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Italy’s Economy Analysis Essay

Italy is the 8th largest economy in the world. It is also the 4th largest in Europe in terms of nominal GDP (refer to appendix 1). It has a diverse and industrialized financial system. In addition, the GDP per capita is high. Within a short period of time, Italy has changed from an economy dependent on agriculture to one of the world’s most industrialized nations. It is also one of the most prominent nations in the world market.

The country also enjoys high standards of living and is ranked 8th in the world with regard to this (McDonald, 2005). Most of Italy’s success is attributed to a stable political system and other pillars that support its GDP. GDP is one of the factors used to determine the status of an economy. Italy has had an almost perfectly stable GDP for a number of years (refer to appendix 2). In this paper, the author will analyze a number of issues related to the country’s economy.

The Main Pillars of Italy’s GDP

One of the factors contributing positively to the GDP of Italy is the availability of a large and highly paid labor force. High wages and increased output are necessary for economic growth (Holm, 2006). Increased salaries show that employers are making enough profits to pay their employees for their hard labor. The money enters the economy as individuals purchase products. The development increases demand and, ultimately, supply.

Italy’s labor force is estimated to be 24.49 million individuals. It is another factor that contributes to a strong GDP in Italy (Holm, 2006). Laws are put in place to protect the workforce and maintain productivity. The law provides the employees with the right to join and form unions. With regard to this, between 35 and 40 percent of Italian employees are unionized.

The law also sets the legal time for workers at 40 hours per week. Overtime is not supposed to exceed two hours per day. The high wages of Italian employees affect productivity positively as companies seek for other inexpensive ways to increase output (McDonald, 2005). The result is affordable goods produced in large quantities, leading to a strong and stable GDP.

The availability of economic resources is another pillar that has led to the high GDP in Italy. They include physical resources to produce goods and services efficiently. In Italy, raw materials, capital, and other items required for production are widely available (McDonald, 2005). For instance, many industries in the country source their raw materials from northern Italy. Some of these materials are exported in their raw state.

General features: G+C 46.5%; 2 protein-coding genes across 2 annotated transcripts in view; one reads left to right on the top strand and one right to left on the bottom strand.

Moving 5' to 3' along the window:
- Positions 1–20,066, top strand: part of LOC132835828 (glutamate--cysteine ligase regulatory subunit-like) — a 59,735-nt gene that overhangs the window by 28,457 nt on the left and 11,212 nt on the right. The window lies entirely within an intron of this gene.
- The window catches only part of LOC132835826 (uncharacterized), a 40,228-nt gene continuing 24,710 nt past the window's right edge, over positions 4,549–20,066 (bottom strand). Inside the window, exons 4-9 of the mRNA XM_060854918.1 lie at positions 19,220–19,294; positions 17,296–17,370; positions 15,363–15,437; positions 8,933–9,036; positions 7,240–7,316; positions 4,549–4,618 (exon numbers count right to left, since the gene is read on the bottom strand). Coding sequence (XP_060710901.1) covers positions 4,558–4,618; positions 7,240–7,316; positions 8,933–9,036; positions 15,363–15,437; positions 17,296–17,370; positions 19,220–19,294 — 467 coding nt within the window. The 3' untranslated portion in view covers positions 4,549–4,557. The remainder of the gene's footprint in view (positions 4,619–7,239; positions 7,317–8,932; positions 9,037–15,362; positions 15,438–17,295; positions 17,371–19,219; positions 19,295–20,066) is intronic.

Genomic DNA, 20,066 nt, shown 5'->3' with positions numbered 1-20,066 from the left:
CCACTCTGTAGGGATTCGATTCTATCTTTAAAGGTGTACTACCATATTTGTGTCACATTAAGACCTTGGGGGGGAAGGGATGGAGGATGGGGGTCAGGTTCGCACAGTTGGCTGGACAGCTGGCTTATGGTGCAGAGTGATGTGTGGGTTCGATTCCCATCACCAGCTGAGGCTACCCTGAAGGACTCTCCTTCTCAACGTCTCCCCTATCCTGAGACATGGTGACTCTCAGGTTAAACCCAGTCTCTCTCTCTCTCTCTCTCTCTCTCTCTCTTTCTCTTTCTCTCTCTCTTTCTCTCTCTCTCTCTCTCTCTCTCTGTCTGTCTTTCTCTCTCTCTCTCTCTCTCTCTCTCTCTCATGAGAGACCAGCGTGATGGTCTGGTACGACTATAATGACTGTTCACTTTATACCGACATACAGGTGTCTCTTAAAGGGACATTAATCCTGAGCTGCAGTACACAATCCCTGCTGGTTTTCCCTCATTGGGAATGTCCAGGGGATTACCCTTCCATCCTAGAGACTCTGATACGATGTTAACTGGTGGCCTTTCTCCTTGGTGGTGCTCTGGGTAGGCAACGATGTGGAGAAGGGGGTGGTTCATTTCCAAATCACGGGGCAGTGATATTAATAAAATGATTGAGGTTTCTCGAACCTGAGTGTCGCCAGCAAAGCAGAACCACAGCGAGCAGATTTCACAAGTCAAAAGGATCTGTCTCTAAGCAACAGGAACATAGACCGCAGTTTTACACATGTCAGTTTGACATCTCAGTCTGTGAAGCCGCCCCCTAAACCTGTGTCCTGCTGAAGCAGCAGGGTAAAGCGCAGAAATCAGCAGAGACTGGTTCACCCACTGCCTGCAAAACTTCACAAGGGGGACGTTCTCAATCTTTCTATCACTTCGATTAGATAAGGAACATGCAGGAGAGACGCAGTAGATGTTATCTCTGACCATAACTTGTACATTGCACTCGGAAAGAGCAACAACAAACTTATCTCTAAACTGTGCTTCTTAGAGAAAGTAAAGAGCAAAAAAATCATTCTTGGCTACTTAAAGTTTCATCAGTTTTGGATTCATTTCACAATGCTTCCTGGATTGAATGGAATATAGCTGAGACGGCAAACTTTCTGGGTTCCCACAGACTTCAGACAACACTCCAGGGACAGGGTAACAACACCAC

Another economic resource that is readily available is electricity. Italy imports most of the energy required to power its businesses and industries due to a lack of substantial deposits of natural resources (Holm, 2006). However, the country is still able to meet most of its power needs by producing renewable energy.

The economy achieves this by harnessing solar and wind energy (refer to appendix 3). The availability of these resources leads to an inexpensive price point. It allows for the maximization of the resources. In addition, it leads to competition as companies seek to obtain more resources than others. The development increases supply in the market, which enhances GDP growth (Holm, 2006).

High investor confidence has also increased the growth of Italy’s economy. In 2013, the country’s GDP stood at 136%. As a result, Italy had the second-largest public debt ratio in the Eurozone. However, in spite of the fact that this level of debt was sustainable, it made the economy highly vulnerable to swings in market confidence (Holm, 2006).

As a result, the Italian authorities made efforts to provide a structural surplus. The objective of such a move is to reduce public debt. The government also restores investor confidence in the country. High investor’s confidence indicates that people are willing to spend money on the economy (Holm, 2006). Similarly, increased business confidence raises output in order to meet the high demand for consumer products.

Freedom and the ability of the government to protect private property is another factor behind Italy’s economic growth. The two elements encourage individuals to enhance their livelihoods (McDonald, 2005). In light of this, Italy experiences GDP growth as an individual’s self-interests takes over (Holm, 2006). By protecting the rights of citizens and providing a free operating environment, Italy is able to guarantee the economic success of its populace.

Italy’s Major Exports and their Competitive and Comparative Advantage

A nation is said to have a comparative advantage if it can produce a particular product at a low relative opportunity cost prior to trade (Federici & Marconi, 2002). Most countries in the EU trade in a wide range of products.